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Multi-dimensional approach to readiness university

The issues of access and success are vast, complex, contested and fundamental to meaningful transformation within the higher education sector.

But we need now to rethink what university readiness means, and the implications of this for student retention, throughput and, ultimately, success.

Drawing on research that focuses on students’ lives and everyday educational experiences in school and at university must influence such rethinking. 

Doing so can provide a platform for a deeper conversation about access and success, a conversation rooted in the realities of students’ lives. South African higher education has made notable progress in terms of widening access. African students accounted for 42.5% of enrolment in 2004 and this proportion grew to 70.1% in 2013. 
Yet approximately 30% of students drop out of university in their first year, and about 55% of all students never graduate. This is clearly an issue of injustice, and so turning this tide must be central to any higher education transformation efforts. As powerful as these numbers can be, what they don’t tell us is anything about the students’ lives and the numerous social justice issues that play out on a daily basis. The so-called “capabilities approach” calls on us to consider individual wellbeing and quality of life as central metrics. 
That is, we need to ask questions about what students are able to be and to do in their lives as students, and we need to understand students’ achievements as well as the opportunities that are (or are not) available to them. In September 2010 and February 2014 first-year students at the University of the Free State (UFS) drew pictures of their experience of coming to university. 
These drawings visually highlighted the injustices faced by many students, despite being granted a place at university (and so being positively counted in our access statistics). Where universities increase access without improving chances of success they create new forms of injustice, while seeking to overcome old forms. One student in the 2010 group drew herself on a swing, swinging above the world and stated “Can c the whole world before me – a new one to experience.”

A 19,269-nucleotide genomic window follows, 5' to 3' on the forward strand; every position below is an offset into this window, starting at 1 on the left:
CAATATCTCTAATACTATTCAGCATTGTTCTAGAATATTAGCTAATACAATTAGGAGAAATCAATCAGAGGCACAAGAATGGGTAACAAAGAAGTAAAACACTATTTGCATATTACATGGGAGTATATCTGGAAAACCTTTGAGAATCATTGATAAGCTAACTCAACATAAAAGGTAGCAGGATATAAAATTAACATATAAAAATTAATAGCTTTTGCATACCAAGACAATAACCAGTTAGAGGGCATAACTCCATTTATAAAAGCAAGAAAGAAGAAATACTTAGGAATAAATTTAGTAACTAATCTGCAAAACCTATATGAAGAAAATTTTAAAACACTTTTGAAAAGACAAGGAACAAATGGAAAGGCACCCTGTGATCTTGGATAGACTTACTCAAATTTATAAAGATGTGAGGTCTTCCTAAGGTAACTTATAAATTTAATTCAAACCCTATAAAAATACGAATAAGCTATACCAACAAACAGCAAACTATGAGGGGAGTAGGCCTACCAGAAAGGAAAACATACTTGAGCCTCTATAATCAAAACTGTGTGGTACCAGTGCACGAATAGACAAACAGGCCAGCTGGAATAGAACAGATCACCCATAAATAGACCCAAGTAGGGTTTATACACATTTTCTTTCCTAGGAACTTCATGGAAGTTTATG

Another student drew himself pushing against a high brick wall that he could not see over. On his side of the wall it was dark and on the other side of the wall was sunshine and success.

Similarly, a student in the 2014 group depicted his degree as a monster. These examples highlight the differences in quality of life or well-being of these students. 

How can we begin to knock down the brick walls and defeat the monsters that many students are up against when they start at university? Being eligible for university (meeting admission criteria) does not necessarily mean that one is ready for university — even for students entering university with top school-leaving results.

While the gap between school and university in terms of content knowledge (and to some extent learning skills) is often noted and is the subject of much media attention when the grade 12 results are released each year, the gap is about much more than subject or content knowledge. 



When readiness is approached in a multi-dimensional manner it becomes clear that all students are ready in some ways and not ready in others. This approach helps us to move beyond the all too common understandings that certain groupings of students are ready and others are not.

Ideally, capabilities for university success should be created at high school and during the first year. Because decisions made (or sometimes forced) at high school continue to have implications for students at university, it is insufficient to begin tackling readiness and transition challenges only once schooling has been completed.